A Tutorial



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Central to prosopography are the concepts of individuals and groups - or networks. At its heart stands the idea of identity.

The "principles which make it a distinct form of historical science" are: "that every piece of historical data should, as far as possible, be related to an identifiable historical person, that multiple identities should not be confused, single identities should not be multiplied and collective identities should always be defined in terms of connections between individuals".

Establishing Identity through Names

Individuals are identified by their names. Every person in every society has a name. Although the form of the name will differ from society to society, names are themselves a cultural constant.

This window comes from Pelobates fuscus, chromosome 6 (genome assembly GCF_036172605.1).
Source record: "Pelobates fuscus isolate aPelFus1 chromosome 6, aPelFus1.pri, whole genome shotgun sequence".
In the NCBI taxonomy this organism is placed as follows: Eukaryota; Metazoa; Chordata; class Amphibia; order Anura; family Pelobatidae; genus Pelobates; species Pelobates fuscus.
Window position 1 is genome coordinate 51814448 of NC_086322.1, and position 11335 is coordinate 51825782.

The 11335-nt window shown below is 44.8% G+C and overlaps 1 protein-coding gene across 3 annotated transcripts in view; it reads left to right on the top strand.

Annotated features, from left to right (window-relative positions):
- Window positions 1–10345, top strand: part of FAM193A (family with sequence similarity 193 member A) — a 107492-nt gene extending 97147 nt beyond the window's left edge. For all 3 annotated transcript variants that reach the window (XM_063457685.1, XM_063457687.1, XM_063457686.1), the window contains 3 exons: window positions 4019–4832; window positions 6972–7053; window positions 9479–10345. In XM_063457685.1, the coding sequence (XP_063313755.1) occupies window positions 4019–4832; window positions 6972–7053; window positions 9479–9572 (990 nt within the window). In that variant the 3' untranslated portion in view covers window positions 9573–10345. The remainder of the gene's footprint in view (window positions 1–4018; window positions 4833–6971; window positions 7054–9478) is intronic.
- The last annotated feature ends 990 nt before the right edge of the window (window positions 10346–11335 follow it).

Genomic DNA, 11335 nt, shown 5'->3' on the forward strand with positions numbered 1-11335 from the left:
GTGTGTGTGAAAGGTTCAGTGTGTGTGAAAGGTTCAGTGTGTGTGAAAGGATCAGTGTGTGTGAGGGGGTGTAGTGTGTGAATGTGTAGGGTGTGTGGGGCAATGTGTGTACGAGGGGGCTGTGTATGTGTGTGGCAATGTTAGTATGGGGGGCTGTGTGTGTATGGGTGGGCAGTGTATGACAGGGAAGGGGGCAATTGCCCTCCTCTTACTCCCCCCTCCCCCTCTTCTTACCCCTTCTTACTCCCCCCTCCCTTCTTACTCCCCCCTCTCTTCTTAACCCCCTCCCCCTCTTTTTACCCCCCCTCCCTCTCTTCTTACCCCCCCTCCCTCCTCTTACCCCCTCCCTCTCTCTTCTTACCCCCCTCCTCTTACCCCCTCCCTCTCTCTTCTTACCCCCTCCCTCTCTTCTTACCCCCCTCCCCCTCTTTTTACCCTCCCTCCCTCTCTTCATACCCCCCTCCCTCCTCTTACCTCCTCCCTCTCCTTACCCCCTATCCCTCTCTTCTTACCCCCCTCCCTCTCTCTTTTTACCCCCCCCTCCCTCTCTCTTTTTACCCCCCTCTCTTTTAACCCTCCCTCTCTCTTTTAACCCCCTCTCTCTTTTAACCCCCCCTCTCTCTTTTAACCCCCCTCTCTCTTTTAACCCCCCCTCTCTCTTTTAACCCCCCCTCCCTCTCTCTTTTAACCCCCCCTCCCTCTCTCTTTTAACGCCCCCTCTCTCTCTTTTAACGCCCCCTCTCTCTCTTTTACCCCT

Names are more than mere labels. They have two primary functions, to distinguish one person from another, and to categorize, for example to assign a person to a particular family or clan. The name form can contain a wealth of additional information about sex, status, ethnicity, occupation and place.

Name data are the single most important type of information that we have and so a great deal of emphasis is placed on them here. Never forget that what we know about these names is what someone else, a record-keeper somewhere in the past, has chosen to tell us. He (or she) may not give a name at all, but simply refer to a person as ‘a man’ or ‘the priest’. Even this can be important because it will tell us something about that man’s status or role in what is being recorded. The essential point is that names are recorded in a particular context.  All work done preparing a prosopography should be clearly linked to full, or at least, substantial, transcripts of the sources used.
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©University of Oxford

The compilers were Dr Katharine S. B. Keats-Rohan with the assistance of Dr Olga Borymchuk and Jacquelyn Fernholz.